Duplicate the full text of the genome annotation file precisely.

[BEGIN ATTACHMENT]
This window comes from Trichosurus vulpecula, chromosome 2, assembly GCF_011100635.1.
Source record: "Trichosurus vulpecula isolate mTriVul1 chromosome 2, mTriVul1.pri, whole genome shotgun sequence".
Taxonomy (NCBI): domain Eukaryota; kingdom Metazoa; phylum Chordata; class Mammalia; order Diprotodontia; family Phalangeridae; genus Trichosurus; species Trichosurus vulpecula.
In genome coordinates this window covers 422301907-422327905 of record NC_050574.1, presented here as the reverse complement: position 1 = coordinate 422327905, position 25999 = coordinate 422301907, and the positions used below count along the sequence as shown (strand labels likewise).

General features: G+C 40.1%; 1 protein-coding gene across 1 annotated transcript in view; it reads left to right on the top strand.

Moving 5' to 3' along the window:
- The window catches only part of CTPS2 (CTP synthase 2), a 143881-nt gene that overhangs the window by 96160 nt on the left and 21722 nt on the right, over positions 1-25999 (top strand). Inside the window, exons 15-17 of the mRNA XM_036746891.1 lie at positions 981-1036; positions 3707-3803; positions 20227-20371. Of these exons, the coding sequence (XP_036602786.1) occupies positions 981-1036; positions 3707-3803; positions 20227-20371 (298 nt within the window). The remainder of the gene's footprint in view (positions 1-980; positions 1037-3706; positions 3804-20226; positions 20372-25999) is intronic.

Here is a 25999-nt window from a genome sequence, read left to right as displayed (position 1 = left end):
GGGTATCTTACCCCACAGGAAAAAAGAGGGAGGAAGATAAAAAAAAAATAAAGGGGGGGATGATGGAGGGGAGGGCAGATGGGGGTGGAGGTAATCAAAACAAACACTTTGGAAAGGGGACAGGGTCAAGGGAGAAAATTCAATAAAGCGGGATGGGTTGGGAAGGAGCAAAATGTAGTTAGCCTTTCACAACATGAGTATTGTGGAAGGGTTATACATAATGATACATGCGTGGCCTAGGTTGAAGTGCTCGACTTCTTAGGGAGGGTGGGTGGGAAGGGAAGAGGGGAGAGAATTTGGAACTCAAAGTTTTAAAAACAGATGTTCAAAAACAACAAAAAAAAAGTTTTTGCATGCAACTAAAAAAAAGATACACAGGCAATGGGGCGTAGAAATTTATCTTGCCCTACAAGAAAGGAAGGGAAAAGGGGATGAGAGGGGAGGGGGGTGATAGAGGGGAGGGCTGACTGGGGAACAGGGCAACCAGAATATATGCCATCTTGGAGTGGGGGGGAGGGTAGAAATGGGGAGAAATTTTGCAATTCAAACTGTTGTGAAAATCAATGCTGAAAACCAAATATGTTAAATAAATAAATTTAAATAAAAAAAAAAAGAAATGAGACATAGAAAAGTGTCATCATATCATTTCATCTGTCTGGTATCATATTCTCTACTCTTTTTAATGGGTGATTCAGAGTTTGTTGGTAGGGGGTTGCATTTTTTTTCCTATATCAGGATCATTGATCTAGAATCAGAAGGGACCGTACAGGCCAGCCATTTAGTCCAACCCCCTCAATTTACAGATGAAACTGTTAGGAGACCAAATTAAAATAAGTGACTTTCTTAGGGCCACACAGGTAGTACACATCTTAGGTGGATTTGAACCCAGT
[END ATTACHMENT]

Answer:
This window comes from Trichosurus vulpecula, chromosome 2, assembly GCF_011100635.1.
Source record: "Trichosurus vulpecula isolate mTriVul1 chromosome 2, mTriVul1.pri, whole genome shotgun sequence".
Taxonomy (NCBI): domain Eukaryota; kingdom Metazoa; phylum Chordata; class Mammalia; order Diprotodontia; family Phalangeridae; genus Trichosurus; species Trichosurus vulpecula.
In genome coordinates this window covers 422301907-422327905 of record NC_050574.1, presented here as the reverse complement: position 1 = coordinate 422327905, position 25999 = coordinate 422301907, and the positions used below count along the sequence as shown (strand labels likewise).

General features: G+C 40.1%; 1 protein-coding gene across 1 annotated transcript in view; it reads left to right on the top strand.

Moving 5' to 3' along the window:
- The window catches only part of CTPS2 (CTP synthase 2), a 143881-nt gene that overhangs the window by 96160 nt on the left and 21722 nt on the right, over positions 1-25999 (top strand). Inside the window, exons 15-17 of the mRNA XM_036746891.1 lie at positions 981-1036; positions 3707-3803; positions 20227-20371. Of these exons, the coding sequence (XP_036602786.1) occupies positions 981-1036; positions 3707-3803; positions 20227-20371 (298 nt within the window). The remainder of the gene's footprint in view (positions 1-980; positions 1037-3706; positions 3804-20226; positions 20372-25999) is intronic.

Here is a 25999-nt window from a genome sequence, read left to right as displayed (position 1 = left end):
GGGTATCTTACCCCACAGGAAAAAAGAGGGAGGAAGATAAAAAAAAAATAAAGGGGGGGATGATGGAGGGGAGGGCAGATGGGGGTGGAGGTAATCAAAACAAACACTTTGGAAAGGGGACAGGGTCAAGGGAGAAAATTCAATAAAGCGGGATGGGTTGGGAAGGAGCAAAATGTAGTTAGCCTTTCACAACATGAGTATTGTGGAAGGGTTATACATAATGATACATGCGTGGCCTAGGTTGAAGTGCTCGACTTCTTAGGGAGGGTGGGTGGGAAGGGAAGAGGGGAGAGAATTTGGAACTCAAAGTTTTAAAAACAGATGTTCAAAAACAACAAAAAAAAAGTTTTTGCATGCAACTAAAAAAAAGATACACAGGCAATGGGGCGTAGAAATTTATCTTGCCCTACAAGAAAGGAAGGGAAAAGGGGATGAGAGGGGAGGGGGGTGATAGAGGGGAGGGCTGACTGGGGAACAGGGCAACCAGAATATATGCCATCTTGGAGTGGGGGGGAGGGTAGAAATGGGGAGAAATTTTGCAATTCAAACTGTTGTGAAAATCAATGCTGAAAACCAAATATGTTAAATAAATAAATTTAAATAAAAAAAAAAAGAAATGAGACATAGAAAAGTGTCATCATATCATTTCATCTGTCTGGTATCATATTCTCTACTCTTTTTAATGGGTGATTCAGAGTTTGTTGGTAGGGGGTTGCATTTTTTTTCCTATATCAGGATCATTGATCTAGAATCAGAAGGGACCGTACAGGCCAGCCATTTAGTCCAACCCCCTCAATTTACAGATGAAACTGTTAGGAGACCAAATTAAAATAAGTGACTTTCTTAGGGCCACACAGGTAGTACACATCTTAGGTGGATTTGAACCCAGT